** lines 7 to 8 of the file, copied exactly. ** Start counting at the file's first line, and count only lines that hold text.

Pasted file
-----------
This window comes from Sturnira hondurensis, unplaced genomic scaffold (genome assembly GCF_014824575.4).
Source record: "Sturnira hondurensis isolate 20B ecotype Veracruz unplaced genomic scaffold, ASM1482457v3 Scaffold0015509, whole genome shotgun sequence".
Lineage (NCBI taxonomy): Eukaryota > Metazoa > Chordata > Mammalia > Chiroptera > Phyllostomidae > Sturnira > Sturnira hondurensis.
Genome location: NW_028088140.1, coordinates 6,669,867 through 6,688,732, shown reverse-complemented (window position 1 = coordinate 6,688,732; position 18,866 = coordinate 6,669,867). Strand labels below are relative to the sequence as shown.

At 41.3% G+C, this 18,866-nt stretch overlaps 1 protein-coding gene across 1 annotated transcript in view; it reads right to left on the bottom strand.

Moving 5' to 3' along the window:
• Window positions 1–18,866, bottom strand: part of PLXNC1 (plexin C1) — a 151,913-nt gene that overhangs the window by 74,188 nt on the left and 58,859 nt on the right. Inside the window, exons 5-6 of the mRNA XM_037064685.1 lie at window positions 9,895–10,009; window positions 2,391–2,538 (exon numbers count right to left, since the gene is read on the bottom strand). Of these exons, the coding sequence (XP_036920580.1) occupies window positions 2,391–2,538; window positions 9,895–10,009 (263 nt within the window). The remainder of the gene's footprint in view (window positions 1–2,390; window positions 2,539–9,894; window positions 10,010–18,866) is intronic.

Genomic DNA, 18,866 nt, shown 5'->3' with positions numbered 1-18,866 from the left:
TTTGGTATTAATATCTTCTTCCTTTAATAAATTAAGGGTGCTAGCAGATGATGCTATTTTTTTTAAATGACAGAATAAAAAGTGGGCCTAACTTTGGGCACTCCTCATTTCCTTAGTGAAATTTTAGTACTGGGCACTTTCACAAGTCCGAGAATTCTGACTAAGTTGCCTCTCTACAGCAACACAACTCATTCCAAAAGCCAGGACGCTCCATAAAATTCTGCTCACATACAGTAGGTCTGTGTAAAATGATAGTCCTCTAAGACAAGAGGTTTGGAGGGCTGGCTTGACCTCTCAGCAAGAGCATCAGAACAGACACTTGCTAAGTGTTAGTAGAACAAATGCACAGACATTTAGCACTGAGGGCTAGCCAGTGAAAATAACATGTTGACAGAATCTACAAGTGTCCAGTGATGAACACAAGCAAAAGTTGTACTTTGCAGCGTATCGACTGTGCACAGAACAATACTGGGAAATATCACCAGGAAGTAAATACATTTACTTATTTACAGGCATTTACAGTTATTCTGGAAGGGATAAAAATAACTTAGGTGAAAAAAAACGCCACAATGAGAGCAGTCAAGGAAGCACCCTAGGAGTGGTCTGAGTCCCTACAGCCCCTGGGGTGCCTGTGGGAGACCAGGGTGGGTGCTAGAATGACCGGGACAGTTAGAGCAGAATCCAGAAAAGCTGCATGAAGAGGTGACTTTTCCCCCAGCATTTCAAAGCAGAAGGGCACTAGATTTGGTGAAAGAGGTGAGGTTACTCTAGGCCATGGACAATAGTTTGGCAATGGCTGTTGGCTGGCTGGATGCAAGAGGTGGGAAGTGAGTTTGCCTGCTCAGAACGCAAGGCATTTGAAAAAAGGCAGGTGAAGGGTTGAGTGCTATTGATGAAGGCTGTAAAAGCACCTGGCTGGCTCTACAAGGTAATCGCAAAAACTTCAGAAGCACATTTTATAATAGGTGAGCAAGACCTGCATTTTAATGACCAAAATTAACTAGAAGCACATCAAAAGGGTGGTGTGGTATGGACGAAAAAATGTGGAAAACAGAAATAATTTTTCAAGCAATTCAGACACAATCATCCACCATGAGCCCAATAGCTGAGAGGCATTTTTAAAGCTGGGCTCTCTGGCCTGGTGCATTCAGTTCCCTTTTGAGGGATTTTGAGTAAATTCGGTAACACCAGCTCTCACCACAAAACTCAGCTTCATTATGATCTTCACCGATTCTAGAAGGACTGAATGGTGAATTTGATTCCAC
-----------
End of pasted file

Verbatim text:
• Window positions 1–18,866, bottom strand: part of PLXNC1 (plexin C1) — a 151,913-nt gene that overhangs the window by 74,188 nt on the left and 58,859 nt on the right. Inside the window, exons 5-6 of the mRNA XM_037064685.1 lie at window positions 9,895–10,009; window positions 2,391–2,538 (exon numbers count right to left, since the gene is read on the bottom strand). Of these exons, the coding sequence (XP_036920580.1) occupies window positions 2,391–2,538; window positions 9,895–10,009 (263 nt within the window). The remainder of the gene's footprint in view (window positions 1–2,390; window positions 2,539–9,894; window positions 10,010–18,866) is intronic.

Genomic DNA, 18,866 nt, shown 5'->3' with positions numbered 1-18,866 from the left: